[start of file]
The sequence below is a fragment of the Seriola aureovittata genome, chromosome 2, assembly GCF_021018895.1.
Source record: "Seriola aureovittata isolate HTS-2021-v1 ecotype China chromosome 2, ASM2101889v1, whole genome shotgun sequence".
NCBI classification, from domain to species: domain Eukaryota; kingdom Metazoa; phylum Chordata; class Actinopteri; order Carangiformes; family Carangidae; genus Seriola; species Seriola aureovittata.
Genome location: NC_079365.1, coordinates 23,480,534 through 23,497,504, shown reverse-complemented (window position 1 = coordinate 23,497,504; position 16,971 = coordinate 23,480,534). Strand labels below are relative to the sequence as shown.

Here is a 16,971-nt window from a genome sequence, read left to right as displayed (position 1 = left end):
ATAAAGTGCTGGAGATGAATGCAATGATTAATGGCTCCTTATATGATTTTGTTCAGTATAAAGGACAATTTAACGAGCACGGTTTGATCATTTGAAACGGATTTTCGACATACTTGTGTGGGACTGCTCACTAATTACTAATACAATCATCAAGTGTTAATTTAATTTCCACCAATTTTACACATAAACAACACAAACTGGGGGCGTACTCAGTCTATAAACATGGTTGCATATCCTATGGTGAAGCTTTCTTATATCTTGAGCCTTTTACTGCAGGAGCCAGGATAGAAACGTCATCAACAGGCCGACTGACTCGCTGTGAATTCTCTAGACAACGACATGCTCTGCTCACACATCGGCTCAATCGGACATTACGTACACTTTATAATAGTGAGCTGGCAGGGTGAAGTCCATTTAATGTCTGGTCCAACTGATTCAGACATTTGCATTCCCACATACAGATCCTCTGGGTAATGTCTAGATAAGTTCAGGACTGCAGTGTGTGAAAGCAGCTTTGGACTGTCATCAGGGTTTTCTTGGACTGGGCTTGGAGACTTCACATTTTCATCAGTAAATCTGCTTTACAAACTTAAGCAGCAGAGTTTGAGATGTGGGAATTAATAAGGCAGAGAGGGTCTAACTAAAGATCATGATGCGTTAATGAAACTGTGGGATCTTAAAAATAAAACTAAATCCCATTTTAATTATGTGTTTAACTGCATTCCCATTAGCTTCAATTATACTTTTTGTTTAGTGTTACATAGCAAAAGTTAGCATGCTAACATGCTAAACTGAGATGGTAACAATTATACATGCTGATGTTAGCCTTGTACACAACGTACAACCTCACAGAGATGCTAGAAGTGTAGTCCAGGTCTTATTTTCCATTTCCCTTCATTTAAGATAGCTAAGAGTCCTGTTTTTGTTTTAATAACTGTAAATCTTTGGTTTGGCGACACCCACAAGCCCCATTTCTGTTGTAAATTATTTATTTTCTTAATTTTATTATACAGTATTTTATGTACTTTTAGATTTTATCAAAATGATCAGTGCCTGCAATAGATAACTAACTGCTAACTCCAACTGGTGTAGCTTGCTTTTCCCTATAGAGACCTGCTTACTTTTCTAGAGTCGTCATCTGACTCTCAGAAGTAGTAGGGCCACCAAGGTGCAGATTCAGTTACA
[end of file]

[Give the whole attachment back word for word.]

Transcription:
The sequence below is a fragment of the Seriola aureovittata genome, chromosome 2, assembly GCF_021018895.1.
Source record: "Seriola aureovittata isolate HTS-2021-v1 ecotype China chromosome 2, ASM2101889v1, whole genome shotgun sequence".
NCBI classification, from domain to species: domain Eukaryota; kingdom Metazoa; phylum Chordata; class Actinopteri; order Carangiformes; family Carangidae; genus Seriola; species Seriola aureovittata.
Genome location: NC_079365.1, coordinates 23,480,534 through 23,497,504, shown reverse-complemented (window position 1 = coordinate 23,497,504; position 16,971 = coordinate 23,480,534). Strand labels below are relative to the sequence as shown.

Here is a 16,971-nt window from a genome sequence, read left to right as displayed (position 1 = left end):
ATAAAGTGCTGGAGATGAATGCAATGATTAATGGCTCCTTATATGATTTTGTTCAGTATAAAGGACAATTTAACGAGCACGGTTTGATCATTTGAAACGGATTTTCGACATACTTGTGTGGGACTGCTCACTAATTACTAATACAATCATCAAGTGTTAATTTAATTTCCACCAATTTTACACATAAACAACACAAACTGGGGGCGTACTCAGTCTATAAACATGGTTGCATATCCTATGGTGAAGCTTTCTTATATCTTGAGCCTTTTACTGCAGGAGCCAGGATAGAAACGTCATCAACAGGCCGACTGACTCGCTGTGAATTCTCTAGACAACGACATGCTCTGCTCACACATCGGCTCAATCGGACATTACGTACACTTTATAATAGTGAGCTGGCAGGGTGAAGTCCATTTAATGTCTGGTCCAACTGATTCAGACATTTGCATTCCCACATACAGATCCTCTGGGTAATGTCTAGATAAGTTCAGGACTGCAGTGTGTGAAAGCAGCTTTGGACTGTCATCAGGGTTTTCTTGGACTGGGCTTGGAGACTTCACATTTTCATCAGTAAATCTGCTTTACAAACTTAAGCAGCAGAGTTTGAGATGTGGGAATTAATAAGGCAGAGAGGGTCTAACTAAAGATCATGATGCGTTAATGAAACTGTGGGATCTTAAAAATAAAACTAAATCCCATTTTAATTATGTGTTTAACTGCATTCCCATTAGCTTCAATTATACTTTTTGTTTAGTGTTACATAGCAAAAGTTAGCATGCTAACATGCTAAACTGAGATGGTAACAATTATACATGCTGATGTTAGCCTTGTACACAACGTACAACCTCACAGAGATGCTAGAAGTGTAGTCCAGGTCTTATTTTCCATTTCCCTTCATTTAAGATAGCTAAGAGTCCTGTTTTTGTTTTAATAACTGTAAATCTTTGGTTTGGCGACACCCACAAGCCCCATTTCTGTTGTAAATTATTTATTTTCTTAATTTTATTATACAGTATTTTATGTACTTTTAGATTTTATCAAAATGATCAGTGCCTGCAATAGATAACTAACTGCTAACTCCAACTGGTGTAGCTTGCTTTTCCCTATAGAGACCTGCTTACTTTTCTAGAGTCGTCATCTGACTCTCAGAAGTAGTAGGGCCACCAAGGTGCAGATTCAGTTACA